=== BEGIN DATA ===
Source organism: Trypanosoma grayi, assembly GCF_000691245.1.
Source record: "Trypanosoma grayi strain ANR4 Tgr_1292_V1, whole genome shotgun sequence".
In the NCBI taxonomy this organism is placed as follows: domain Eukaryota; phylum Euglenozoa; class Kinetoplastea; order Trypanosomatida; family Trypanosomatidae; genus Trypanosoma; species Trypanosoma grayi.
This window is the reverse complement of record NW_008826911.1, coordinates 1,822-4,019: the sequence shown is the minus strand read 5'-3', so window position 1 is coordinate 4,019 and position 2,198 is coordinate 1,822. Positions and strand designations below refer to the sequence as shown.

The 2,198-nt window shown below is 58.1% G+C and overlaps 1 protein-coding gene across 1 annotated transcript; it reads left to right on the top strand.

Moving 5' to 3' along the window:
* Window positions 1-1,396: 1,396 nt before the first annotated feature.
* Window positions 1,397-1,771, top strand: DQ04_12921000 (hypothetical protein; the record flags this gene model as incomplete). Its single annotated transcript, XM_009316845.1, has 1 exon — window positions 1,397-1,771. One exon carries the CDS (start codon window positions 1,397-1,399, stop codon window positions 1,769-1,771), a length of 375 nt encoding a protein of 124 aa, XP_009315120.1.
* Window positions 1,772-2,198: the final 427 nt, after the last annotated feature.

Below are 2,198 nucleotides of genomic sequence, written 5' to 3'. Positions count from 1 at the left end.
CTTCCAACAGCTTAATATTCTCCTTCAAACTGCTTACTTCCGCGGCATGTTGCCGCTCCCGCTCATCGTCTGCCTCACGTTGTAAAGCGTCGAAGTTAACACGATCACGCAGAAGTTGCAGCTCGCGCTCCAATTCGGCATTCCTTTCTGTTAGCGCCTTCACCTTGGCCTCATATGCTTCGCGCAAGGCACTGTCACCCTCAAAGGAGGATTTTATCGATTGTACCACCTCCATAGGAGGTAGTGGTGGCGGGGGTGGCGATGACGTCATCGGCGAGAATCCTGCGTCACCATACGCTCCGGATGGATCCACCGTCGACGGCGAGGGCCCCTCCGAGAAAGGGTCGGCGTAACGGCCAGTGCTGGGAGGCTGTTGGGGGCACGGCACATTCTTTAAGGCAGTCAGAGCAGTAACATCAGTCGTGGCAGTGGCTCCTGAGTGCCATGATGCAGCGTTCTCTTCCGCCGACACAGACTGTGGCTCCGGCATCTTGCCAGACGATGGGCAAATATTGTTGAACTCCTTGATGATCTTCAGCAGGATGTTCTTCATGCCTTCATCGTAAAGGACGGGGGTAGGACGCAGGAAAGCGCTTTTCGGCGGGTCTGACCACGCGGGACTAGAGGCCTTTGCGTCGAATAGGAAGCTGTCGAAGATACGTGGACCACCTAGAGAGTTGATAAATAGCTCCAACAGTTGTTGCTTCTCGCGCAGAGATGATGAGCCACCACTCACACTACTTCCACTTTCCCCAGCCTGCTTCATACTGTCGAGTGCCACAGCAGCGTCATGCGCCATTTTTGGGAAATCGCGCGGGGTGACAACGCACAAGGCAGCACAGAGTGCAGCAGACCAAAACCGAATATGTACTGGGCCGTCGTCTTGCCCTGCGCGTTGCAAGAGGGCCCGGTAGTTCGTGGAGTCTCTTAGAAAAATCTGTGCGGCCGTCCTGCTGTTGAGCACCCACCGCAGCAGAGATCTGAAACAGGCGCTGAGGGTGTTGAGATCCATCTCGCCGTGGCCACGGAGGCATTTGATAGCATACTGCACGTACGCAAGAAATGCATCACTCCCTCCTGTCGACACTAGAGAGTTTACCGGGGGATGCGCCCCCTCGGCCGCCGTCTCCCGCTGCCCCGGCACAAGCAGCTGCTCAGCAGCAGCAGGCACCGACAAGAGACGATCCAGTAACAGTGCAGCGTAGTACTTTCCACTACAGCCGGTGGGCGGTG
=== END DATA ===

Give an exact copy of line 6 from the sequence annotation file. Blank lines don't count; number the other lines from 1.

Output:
Moving 5' to 3' along the window: